There is also an excess of political infighting among council members.  The city has a new charter.  It can't afford to pay the retirement packages to former employees.   They current Mayor, Dave Bing, said he has had enough and is stepping down.  The previous Mayor, Kwame Kilpatrick, is in federal court for a slew of abuses.

So now what?

There is the option for a massive top-down overhaul of the city, but how often are city planners and governments capable of jumpstarting cities from crisis?  Afghanistan and Iraq are direct evidence that all of the expertise on the matter is severely limited, and even if a Marshal-plan amount of money were available, it doesn't mean it will solve the problem.

In many ways, filing for bankruptcy was an excellent move so that the city can focus on paying out the billions of dollars on bonds it owes.  But this single action won't alone solve the problem. Creative solutions are in high demand.

Development Makes A Strange Bedfellow

"Bengali Friends" in  Bangladesh  by David Lazar.
Guest Post by Thomas Lasseau

There is an old Bangladeshi saying that goes, "you can't take out the trash without getting your hands dirty." On a previous visit to Bangladesh to work in microfinance in 2009, my fellow interns and I found ourselves staring into the twin barrels of a sawed-off shotgun, wielded by a man with a police badge, blue jeans and flip flops. We had rented ATVs to explore Cox's Bazar, the longest beach in the world, and this man was claiming, in screamed Bengali, that for this infraction we owed him a "fine."

After paying him off and returning from our adventure, an argument ensued with the owners of the ATVs about who should internalize the cost of the bribe. After much haggling, it was divided between our cost of rental and the owner's cost of doing business, but we still left suspicious of an even bigger con. Needless to say, on a national level, the World Bank recently declined to loan Bangladesh $2 billion to build a bridge on account of a $17 million dollar "fine" required to grease the gears of construction.

Although it's dangerous to generalize about poverty, conflict zones and authoritarian regimes, a delicately stated common theme appears to be the mismanagement and misappropriation of national assets. Counterproductive resource allocations are visible in the global struggles between squatters, landowners and developers, in the violent seizing and reseizing of Africa's diamond territories, and in the pilfering of aid money by corrupt bureaucracies.

I believe the Bangladeshi proverb rings true insofar as we have to make the initial assumption that the governance of communal resources in extreme economic and political conditions has "fallen into the wrong hands." The tragic result of this grand misallocation of capital is that the majority stakeholders on the other side of the table (or the sawed-off shotgun as the case may be) have every reason to hold on fast, unless we can change their incentives.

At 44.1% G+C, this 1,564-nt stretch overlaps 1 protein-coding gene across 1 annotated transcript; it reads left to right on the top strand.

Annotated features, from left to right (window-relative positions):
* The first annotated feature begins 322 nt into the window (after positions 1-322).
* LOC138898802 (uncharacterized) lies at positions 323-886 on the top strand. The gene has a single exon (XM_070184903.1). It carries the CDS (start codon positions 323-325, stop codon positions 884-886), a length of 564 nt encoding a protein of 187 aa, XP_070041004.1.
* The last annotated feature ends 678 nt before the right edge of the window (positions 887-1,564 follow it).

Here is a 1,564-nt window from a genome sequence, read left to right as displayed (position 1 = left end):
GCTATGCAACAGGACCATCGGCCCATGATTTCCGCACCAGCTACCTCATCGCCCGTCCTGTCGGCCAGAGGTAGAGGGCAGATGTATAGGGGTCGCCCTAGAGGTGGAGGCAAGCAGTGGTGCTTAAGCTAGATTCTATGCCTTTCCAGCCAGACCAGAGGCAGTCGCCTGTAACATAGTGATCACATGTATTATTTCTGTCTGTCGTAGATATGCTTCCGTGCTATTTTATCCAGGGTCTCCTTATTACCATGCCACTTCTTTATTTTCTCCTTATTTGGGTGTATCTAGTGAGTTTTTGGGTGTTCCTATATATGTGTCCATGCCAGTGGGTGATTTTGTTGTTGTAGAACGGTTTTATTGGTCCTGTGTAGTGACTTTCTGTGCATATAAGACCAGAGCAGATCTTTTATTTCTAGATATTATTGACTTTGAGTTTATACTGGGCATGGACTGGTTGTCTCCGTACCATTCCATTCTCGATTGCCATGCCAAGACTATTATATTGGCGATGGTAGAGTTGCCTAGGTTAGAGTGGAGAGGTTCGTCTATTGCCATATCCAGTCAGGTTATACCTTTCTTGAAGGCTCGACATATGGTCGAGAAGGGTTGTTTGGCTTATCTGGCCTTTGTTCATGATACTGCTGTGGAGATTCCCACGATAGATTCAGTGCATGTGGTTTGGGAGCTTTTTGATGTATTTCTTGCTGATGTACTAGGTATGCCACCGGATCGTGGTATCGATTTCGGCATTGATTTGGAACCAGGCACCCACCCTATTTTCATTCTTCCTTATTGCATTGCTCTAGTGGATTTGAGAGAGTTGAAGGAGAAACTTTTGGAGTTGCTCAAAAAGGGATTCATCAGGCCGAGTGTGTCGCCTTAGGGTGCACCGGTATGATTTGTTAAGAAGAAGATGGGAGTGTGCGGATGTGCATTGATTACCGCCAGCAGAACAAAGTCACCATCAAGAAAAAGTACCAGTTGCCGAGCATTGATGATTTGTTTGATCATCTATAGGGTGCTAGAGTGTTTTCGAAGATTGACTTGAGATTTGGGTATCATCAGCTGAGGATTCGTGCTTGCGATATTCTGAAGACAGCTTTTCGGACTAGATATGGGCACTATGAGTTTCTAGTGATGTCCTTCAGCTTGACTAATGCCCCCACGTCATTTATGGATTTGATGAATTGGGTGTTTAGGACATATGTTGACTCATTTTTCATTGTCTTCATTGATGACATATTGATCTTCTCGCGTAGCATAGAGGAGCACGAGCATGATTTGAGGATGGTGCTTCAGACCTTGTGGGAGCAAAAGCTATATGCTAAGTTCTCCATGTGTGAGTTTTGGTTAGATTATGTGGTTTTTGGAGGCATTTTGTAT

The success of any process of disarmament, reconstruction, regime change or wealth redistribution hinges on the incentives of its participants who have the most to lose (whether inherited or acquired). Consequently, unless forcing new incentives through revolution or armed intervention (neither the province of the planner), the war criminals and corrupt officials of the world are our necessary allies in the philanthropic cause. The obvious risk of this acknowledgement is that in forging these alliances we become partners in corruption and crime.

So if successful development work is necessarily transactional, this means that we, as development workers, must learn to trade in trade-offs. How can we structure the deal to keep our hands as clean as possible while still actually helping people? The collateral damage can be measured by the degree of opportunity for taking back what's being given away. The trick is to somehow work against, while working with, but not working for the kleptocrat or militia on the other side of the deal. The sensitivity of this balance is why so many development projects merely perpetuate the crippling inequities they set out to fix.

Extreme conditions are tough on the stomach in more ways than one. Working in them is fundamentally a question of amplitude. In my legal training, I'm being taught to represent my client's interests against hostile forces with friendly professionalism. This training in civility has been invaluable. Cultivating the level of clarity and compassion necessary to negotiate amiably, no matter the stakes, is a lofty goal. I'm still a long way away, but I approach it like a kind of yoga. It may take years to finally touch your toes, but every inch counts.

In building the multidisciplinary toolkit required for improving urban living, I've studied and worked in architectural design, green building, development economics, finance, governance, real estate and contract law. While I believe that each of these is an essential piece of the puzzle, the secret sauce that ultimately coheres these ingredients is the human element that isn't taught in school.

Good analogies for trying to improve the distribution of resources are at worst piratical parleys, and are at best legal representation in settlement negotiations. At best, your clients get damages and injunctions and the guilty party gets off the hook. At worst, you have to somehow pay the dictator more to go away than they can make by staying and oppressing (e.g. fire sale privatizations only benefitting the former regime and multinational capital).

The practical balance lies somewhere between these poles. The necessary alliances must be built on common ground. Building the common ground is where our work begins. The most violent and oppressive people in the world, whether acting from greed, hate, fear or desperation, are also human. We should start there, no matter how reluctant we may be to do so. We need to be able to make friends with the warlord before we can convince him to build sewers and hospitals instead of buying more guns.